The official blog of Historical Fantasy Author, Mary Anne Yarde, and home to The Coffee Pot Book Club.
Come and join me on the hunt for everything mythological, as well as historical. Oh, and let's not forget the odd book or two! Grab a cup of coffee and enjoy...
Guest Post - author Michael E. Wills, talks of everything viking! @MWillsofSarum
Today I have the pleasure of welcoming fellow author, Michael E Wills, onto my blog.
Many years ago, when I was working
as a teacher in Sweden, I had the good fortune to buy an old wooden manor house
beside a lake, north of Uppsala. I say good fortune, but in fact it was
extremely dilapidated and repairs required not only all my spare time, but
every krona I had to make it habitable.
The rumour in the hamlet was that
the house was one of several, which through the centuries, had been built on
the site of a monastery. The extensive vaulted cellars under the house seemed
to support this possibility. To my eternal regret, I never had time to research
the history of the building. However, the existence of the cellars did make me
aware that I was living on an ancient site. This awareness was heightened when
I discovered that not far away, on the other side of the shallow, small lake,
were the remains of a castle. Why would anyone build a fortress by a small
landlocked lake? Who lived there? How old was it? My fascination with
Scandinavian history was sparked and has remained with me ever since.
Eventually, my attention focused on the Viking era. I read extensively on the
subject and took every opportunity to visit historical sites and museums. I
recorded much of my research in diaries and vowed that one day I would use it
to write a book.
It was many years before I was able
to fulfil my ambition to write about the Vikings, but with family now grown up
and a move into semi-retirement, in 2009 I got my chance. I was working in
Weymouth that summer and became aware of rumours in the town, that the men
working on the building of a relief road, in preparation for the 2012 Olympic
sailing events at Portland, had made a gruesome discovery of headless skeletons
on the top of the ridgeway. I followed events closely and was thrilled when
Oxford Archaeology confirmed that the remains were those of Vikings who had
been executed between the years 910 and 1030. What had happened? Who were they?
Who had killed them? This was an absolute gift for a novelist, there had to be
a story here. My interest was heightened when further research of the bones
revealed that at least one of the victims had been born north of the Arctic
Circle. Who lived that far north in the tenth century and how on earth had they
ended up in a shallow grave in Dorset?
I decided that in order to write a
book about what had become known as the Ridgeway Skeletons, I would need to do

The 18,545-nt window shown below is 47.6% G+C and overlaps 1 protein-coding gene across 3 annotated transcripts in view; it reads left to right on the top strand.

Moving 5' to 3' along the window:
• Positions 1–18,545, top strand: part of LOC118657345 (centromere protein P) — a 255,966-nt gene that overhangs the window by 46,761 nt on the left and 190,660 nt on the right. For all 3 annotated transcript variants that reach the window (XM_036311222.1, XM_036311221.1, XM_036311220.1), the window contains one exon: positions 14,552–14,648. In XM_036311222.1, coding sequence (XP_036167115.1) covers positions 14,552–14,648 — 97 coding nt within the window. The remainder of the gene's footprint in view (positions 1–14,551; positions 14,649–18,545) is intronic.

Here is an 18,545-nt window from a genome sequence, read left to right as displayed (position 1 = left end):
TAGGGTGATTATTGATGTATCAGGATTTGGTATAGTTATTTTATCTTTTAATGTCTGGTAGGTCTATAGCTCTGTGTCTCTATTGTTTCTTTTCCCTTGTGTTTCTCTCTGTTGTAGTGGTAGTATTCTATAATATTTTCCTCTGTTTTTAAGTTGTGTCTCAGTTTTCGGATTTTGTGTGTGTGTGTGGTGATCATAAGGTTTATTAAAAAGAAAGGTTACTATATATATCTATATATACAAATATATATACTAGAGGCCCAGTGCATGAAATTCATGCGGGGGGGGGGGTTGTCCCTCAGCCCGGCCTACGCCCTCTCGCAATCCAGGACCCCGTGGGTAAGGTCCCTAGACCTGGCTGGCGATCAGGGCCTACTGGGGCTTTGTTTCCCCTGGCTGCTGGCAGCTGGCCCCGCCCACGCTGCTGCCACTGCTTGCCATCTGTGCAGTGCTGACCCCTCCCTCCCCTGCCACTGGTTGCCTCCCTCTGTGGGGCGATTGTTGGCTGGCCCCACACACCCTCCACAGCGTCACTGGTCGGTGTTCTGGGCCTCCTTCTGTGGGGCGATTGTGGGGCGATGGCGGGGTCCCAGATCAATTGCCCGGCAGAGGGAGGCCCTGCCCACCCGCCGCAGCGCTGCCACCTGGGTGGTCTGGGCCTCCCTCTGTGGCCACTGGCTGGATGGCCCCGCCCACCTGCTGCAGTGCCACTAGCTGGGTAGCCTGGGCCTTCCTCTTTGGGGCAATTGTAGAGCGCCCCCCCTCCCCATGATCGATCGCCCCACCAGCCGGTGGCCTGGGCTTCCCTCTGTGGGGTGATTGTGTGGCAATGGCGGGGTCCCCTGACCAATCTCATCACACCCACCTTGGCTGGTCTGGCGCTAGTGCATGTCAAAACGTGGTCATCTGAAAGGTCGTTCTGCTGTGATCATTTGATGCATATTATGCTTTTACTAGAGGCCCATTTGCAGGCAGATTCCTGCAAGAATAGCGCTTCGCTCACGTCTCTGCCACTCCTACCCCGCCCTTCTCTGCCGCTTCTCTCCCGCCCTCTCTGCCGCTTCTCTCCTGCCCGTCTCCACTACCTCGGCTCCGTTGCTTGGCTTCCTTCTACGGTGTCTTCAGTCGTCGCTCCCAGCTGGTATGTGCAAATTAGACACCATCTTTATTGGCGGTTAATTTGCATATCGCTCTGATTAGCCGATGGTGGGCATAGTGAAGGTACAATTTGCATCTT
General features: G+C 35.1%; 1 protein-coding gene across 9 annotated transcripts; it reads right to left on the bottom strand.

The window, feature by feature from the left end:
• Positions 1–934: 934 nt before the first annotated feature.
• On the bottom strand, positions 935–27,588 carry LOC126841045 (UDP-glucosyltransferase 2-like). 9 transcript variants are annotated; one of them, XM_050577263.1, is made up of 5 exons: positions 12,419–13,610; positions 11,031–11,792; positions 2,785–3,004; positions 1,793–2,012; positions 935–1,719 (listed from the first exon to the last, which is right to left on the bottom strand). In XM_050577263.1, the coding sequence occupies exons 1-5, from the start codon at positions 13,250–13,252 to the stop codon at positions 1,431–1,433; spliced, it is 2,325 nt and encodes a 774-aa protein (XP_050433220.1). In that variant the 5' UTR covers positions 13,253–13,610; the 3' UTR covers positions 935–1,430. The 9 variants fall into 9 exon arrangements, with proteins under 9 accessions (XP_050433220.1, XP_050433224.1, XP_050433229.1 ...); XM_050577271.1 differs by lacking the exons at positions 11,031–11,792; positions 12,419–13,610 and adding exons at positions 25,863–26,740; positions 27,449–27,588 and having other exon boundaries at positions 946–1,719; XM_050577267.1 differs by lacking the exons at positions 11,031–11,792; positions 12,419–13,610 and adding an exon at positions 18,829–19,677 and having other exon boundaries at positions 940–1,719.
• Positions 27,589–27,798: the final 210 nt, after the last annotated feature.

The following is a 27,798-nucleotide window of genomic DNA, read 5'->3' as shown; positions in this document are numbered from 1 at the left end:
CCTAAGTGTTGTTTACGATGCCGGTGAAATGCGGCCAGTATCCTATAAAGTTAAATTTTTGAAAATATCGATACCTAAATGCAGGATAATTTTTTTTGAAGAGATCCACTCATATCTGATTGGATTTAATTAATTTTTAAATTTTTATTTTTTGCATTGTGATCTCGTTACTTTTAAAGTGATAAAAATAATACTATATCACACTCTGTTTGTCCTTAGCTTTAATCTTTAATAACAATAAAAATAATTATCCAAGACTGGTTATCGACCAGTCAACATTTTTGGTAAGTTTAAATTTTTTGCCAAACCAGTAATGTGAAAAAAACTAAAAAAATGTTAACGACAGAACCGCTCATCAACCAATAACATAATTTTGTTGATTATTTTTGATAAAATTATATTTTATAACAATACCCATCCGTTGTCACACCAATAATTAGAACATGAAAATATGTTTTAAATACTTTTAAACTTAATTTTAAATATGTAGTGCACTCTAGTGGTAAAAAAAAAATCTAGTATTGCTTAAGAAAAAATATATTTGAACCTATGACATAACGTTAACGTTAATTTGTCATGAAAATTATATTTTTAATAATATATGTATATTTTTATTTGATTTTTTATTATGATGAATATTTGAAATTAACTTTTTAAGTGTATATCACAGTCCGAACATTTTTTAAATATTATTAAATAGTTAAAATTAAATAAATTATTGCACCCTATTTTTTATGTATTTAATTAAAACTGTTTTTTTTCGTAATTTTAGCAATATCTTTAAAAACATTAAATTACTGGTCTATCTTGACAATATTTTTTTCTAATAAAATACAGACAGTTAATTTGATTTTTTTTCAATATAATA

a great deal of research. As well as reading everything I could find on Viking
activity on the Dorset coast, I decided to undertake a voyage in my 30 foot
sailing boat to Scandinavia, to get a feel for what the journey was actually
like, storms and all. A further strand in the research was a visit to Lapland
to learn the history of the Sami and to try to identify whether any of them travelled
with the Vikings.
Many hundreds of miles later, I
published my novel, “Finn’s Fate”. The story follows three brothers from the
north of Sweden who in their search for a better life, join Danish Vikings on a
raid to England. And no, they don’t all get killed in Dorset! This book was
followed two years later with a sequel, Three Kings, One Throne, which tells
the story of Harald Hardrada, the Norwegian Viking who nearly succeeded in
taking the crown of England.
More recently, I have become
interested in telling children stories about the Vikings and I embarked on
writing a trilogy of books for 8 to 13 year-olds. The series is called Children
of the Chieftain. The first two books, “Betrayed”, (Longlisted for the 2016 HNS
Indie Award), and “Banished” are now available.
And why was the fortress built by
the side of a landlocked Lake? The answer, I discovered in the research for
Finn’s Fate, was that since the tenth century, the land in parts of Sweden has
risen up to ten metres in height. Streams and rivers have disappeared or become
shallow and in the case of the castle, it had once guarded a major waterway
into central Sweden, a waterway which has become a shallow lake.
Where can I buy these fabulous books? http://www.michaelwills.eu/buy-books/
About the author.
Michael E. Wills was born on the Isle of Wight, UK, and educated at the
Priory Boys School and Carisbrooke Grammar. He trained as a teacher at St
Peter’s College, Saltley, Birmingham, before working at a secondary school in
Kent for two years.
After re-training to become a teacher of English as a
Foreign Language he worked in Sweden for thirteen years. During this period, he
wrote several English language teaching books. On returning to the UK in 1979,
Michael and his wife started a language school in Salisbury, which received
accreditation by the British Council in 1983. The school was sold to
International House in 2006.
Today, Michael works part-time as Ombudsman for English UK, the national
association of English language providers. Although a lot of his spare time is
spent with grandchildren, he also has a wide range of interests including
researching for future books, writing, playing the guitar, carpentry and
electronics. He spends at least two months a year sailing his boat which is
currently in Scandinavia.